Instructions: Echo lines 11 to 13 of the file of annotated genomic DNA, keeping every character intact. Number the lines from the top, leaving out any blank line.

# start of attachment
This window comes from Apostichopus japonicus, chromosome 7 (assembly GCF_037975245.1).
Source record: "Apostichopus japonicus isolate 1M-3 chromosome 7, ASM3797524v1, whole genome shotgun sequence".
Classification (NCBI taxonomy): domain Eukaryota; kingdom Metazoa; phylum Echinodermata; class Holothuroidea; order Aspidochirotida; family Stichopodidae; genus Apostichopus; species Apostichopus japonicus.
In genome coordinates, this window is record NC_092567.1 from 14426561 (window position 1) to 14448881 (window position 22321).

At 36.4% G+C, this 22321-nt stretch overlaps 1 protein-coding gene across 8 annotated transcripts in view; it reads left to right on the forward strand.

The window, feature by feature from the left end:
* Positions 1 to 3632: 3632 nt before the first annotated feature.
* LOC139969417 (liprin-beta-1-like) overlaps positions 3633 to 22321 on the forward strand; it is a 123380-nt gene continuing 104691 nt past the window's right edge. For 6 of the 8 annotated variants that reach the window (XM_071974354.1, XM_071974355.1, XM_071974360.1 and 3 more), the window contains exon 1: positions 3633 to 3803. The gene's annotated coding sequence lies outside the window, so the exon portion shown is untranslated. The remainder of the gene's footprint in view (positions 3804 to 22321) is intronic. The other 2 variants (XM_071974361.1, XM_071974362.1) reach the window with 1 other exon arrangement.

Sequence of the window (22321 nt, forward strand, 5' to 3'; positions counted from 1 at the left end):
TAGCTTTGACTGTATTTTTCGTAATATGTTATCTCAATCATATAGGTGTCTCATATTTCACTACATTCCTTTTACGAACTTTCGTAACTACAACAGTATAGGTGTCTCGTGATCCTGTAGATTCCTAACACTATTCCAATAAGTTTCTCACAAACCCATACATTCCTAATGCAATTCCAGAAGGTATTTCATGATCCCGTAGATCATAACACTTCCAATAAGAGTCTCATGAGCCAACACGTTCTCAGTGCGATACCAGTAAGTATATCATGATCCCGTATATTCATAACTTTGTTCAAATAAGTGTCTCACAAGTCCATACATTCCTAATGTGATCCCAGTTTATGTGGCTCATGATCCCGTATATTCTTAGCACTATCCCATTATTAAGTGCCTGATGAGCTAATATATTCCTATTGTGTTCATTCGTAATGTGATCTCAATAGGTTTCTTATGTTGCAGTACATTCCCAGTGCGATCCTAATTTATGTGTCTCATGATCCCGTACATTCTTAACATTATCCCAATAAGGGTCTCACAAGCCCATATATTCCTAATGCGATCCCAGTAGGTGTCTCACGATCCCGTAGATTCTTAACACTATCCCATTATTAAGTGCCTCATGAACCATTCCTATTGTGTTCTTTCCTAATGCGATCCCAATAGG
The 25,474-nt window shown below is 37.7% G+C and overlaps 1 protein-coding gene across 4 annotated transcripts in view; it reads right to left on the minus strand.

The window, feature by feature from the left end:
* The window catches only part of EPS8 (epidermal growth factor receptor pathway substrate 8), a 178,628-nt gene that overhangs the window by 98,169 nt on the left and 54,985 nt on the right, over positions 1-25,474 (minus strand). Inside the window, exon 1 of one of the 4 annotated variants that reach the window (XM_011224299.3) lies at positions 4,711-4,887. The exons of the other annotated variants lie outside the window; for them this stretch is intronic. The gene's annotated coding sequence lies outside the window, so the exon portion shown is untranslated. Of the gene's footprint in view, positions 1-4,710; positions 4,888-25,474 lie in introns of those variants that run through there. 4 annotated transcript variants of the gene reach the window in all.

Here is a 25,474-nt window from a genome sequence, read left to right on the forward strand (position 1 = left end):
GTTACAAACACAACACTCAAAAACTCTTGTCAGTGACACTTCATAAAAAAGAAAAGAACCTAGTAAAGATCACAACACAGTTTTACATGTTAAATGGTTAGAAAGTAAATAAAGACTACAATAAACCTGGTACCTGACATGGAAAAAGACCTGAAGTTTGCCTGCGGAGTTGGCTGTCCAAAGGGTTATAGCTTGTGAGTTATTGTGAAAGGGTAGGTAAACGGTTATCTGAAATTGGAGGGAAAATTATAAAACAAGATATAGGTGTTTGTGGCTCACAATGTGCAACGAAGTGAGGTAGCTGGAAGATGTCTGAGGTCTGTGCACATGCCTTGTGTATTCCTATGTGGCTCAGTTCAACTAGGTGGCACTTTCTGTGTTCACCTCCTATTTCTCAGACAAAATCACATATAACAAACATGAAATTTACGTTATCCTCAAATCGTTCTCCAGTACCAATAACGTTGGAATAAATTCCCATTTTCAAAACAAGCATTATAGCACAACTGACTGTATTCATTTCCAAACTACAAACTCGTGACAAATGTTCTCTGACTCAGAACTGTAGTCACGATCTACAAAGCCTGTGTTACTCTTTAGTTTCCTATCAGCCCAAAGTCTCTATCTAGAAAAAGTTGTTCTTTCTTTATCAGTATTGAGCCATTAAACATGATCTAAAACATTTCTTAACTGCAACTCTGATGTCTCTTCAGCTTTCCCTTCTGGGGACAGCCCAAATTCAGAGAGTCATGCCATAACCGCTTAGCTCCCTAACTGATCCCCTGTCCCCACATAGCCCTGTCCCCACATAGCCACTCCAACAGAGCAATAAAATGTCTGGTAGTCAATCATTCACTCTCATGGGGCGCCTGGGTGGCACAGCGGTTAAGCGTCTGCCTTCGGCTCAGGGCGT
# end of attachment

The 25,474-nt window shown below is 37.7% G+C and overlaps 1 protein-coding gene across 4 annotated transcripts in view; it reads right to left on the minus strand.

The window, feature by feature from the left end:
* The window catches only part of EPS8 (epidermal growth factor receptor pathway substrate 8), a 178,628-nt gene that overhangs the window by 98,169 nt on the left and 54,985 nt on the right, over positions 1-25,474 (minus strand). Inside the window, exon 1 of one of the 4 annotated variants that reach the window (XM_011224299.3) lies at positions 4,711-4,887. The exons of the other annotated variants lie outside the window; for them this stretch is intronic. The gene's annotated coding sequence lies outside the window, so the exon portion shown is untranslated. Of the gene's footprint in view, positions 1-4,710; positions 4,888-25,474 lie in introns of those variants that run through there. 4 annotated transcript variants of the gene reach the window in all.